Land surface models (LSMs) must accurately simulate observed energy and water fluxes during droughts in order to provide reliable estimates of future water resources. We evaluated 8 different LSMs (14 model versions) for simulating evapotranspiration (ET) during periods of evaporative drought (Edrought) across six flux tower sites. Using an empirically defined Edrought threshold (a decline in ET below the observed 15th percentile), we show that LSMs simulated 58 Edrought days per year, on average, across the six sites, ∼3 times as many as the observed 20 d. The simulated Edrought magnitude was ∼8 times greater than observed and twice as intense. Our findings point to systematic biases across LSMs when simulating water and energy fluxes under water-stressed conditions. The overestimation of key Edrought characteristics undermines our confidence in the models' capability in simulating realistic drought responses to climate change and has wider implications for phenomena sensitive to soil moisture, including heat waves.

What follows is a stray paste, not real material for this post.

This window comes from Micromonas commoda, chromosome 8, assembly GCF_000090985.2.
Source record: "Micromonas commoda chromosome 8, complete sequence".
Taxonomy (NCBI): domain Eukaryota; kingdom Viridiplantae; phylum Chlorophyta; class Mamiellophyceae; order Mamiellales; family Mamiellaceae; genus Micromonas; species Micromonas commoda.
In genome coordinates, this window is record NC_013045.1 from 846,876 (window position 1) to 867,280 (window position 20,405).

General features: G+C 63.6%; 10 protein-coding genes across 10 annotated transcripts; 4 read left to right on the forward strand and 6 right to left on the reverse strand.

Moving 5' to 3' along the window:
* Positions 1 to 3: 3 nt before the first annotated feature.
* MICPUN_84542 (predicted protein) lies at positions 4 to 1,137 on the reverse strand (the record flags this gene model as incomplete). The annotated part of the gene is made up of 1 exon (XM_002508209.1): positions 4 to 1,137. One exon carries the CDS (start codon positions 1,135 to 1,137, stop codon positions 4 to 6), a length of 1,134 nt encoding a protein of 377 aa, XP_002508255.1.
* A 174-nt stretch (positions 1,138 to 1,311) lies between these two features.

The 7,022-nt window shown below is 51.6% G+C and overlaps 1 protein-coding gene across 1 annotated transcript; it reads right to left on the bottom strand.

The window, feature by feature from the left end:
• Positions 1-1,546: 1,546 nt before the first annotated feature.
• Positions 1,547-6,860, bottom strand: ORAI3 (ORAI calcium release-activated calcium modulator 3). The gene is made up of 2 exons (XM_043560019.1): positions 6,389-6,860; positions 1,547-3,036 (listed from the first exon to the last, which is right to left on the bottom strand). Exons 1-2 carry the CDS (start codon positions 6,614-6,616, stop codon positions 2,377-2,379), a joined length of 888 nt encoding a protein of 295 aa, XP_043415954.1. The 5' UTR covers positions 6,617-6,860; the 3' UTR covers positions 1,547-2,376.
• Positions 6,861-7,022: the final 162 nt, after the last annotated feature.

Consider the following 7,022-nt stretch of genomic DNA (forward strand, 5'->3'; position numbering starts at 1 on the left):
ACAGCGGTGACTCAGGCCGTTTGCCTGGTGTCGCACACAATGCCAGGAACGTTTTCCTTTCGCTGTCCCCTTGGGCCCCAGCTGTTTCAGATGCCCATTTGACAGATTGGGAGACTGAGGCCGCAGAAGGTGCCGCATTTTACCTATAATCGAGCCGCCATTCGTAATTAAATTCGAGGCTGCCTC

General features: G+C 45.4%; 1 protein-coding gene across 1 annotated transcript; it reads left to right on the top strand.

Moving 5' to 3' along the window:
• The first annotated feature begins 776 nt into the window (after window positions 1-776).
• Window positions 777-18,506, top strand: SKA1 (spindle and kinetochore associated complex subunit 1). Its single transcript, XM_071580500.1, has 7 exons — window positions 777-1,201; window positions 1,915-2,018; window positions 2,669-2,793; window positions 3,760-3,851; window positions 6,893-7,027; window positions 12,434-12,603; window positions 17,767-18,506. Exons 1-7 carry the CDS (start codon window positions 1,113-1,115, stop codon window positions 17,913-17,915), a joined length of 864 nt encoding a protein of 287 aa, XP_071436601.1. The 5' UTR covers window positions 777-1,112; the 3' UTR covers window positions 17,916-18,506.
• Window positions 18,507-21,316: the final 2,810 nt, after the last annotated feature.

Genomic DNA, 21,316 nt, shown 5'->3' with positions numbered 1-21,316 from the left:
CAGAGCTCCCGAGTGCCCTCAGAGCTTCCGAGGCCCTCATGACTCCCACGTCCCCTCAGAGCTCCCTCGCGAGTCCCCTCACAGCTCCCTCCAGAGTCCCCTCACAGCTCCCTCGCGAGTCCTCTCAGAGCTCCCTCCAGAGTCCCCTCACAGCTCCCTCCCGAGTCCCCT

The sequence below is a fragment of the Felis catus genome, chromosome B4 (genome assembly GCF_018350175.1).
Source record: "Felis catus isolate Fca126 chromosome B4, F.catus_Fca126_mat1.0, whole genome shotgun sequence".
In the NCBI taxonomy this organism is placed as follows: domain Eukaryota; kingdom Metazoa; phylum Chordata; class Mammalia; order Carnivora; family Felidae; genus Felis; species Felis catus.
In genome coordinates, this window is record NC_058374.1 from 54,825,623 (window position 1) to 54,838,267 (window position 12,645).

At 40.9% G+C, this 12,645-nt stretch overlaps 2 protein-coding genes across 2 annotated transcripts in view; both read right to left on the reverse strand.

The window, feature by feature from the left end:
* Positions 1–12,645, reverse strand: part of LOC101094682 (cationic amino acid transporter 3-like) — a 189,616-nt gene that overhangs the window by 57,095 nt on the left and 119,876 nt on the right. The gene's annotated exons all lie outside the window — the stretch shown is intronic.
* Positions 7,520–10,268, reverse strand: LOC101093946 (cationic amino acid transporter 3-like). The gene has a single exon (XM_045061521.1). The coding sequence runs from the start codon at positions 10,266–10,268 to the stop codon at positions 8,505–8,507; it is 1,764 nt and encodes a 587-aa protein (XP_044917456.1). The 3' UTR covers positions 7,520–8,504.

|Journal||Environmental Research Letters|
|Publication status||Published - 13 Oct 2016|
Bibliographical noteFunding Information:
We acknowledge the contribution of the PLUMBER participants for providing the LSM simulations used in this study. This work used eddy covariance data acquired by the FLUXNET community for the La Thuile FLUXNET release, supported by the following networks: Ameri- Flux (US Department of Energy, Bio- logical and Environmental Research, Terrestrial Carbon Program (DE-FG02-04ER63917 and DE-FG02-04ER63911)), AfriFlux, AsiaFlux, CarboAfrica, CarboEuropeIP, CarboItaly, CarboMont, ChinaFlux, Fluxnet-Canada (supported by CFCAS, NSERC, BIOCAP, Environment Canada, and NRCan), GreenGrass, KoFlux, LBA, NECC, OzFlux, TCOS-Siberia, USCCC. We acknowledge the financial support to the eddy covariance data harmonisation provided by CarboEuropeIP, FAO-GTOS-TCO, iLEAPS, Max Planck Institute for Biogeochemistry, National Science Foundation, University of Tuscia, Universit Laval and Environment Canada and US Department of Energy and the database development and technical support from Berkeley Water Center, Lawrence Berkeley National Laboratory, Microsoft Research eScience, Oak Ridge National Laboratory, University of California-Berkeley, University of Virginia. The data are available on request from the author
© 2016 IOP Publishing Ltd.
- evaporative drought
- heat waves
- land surface models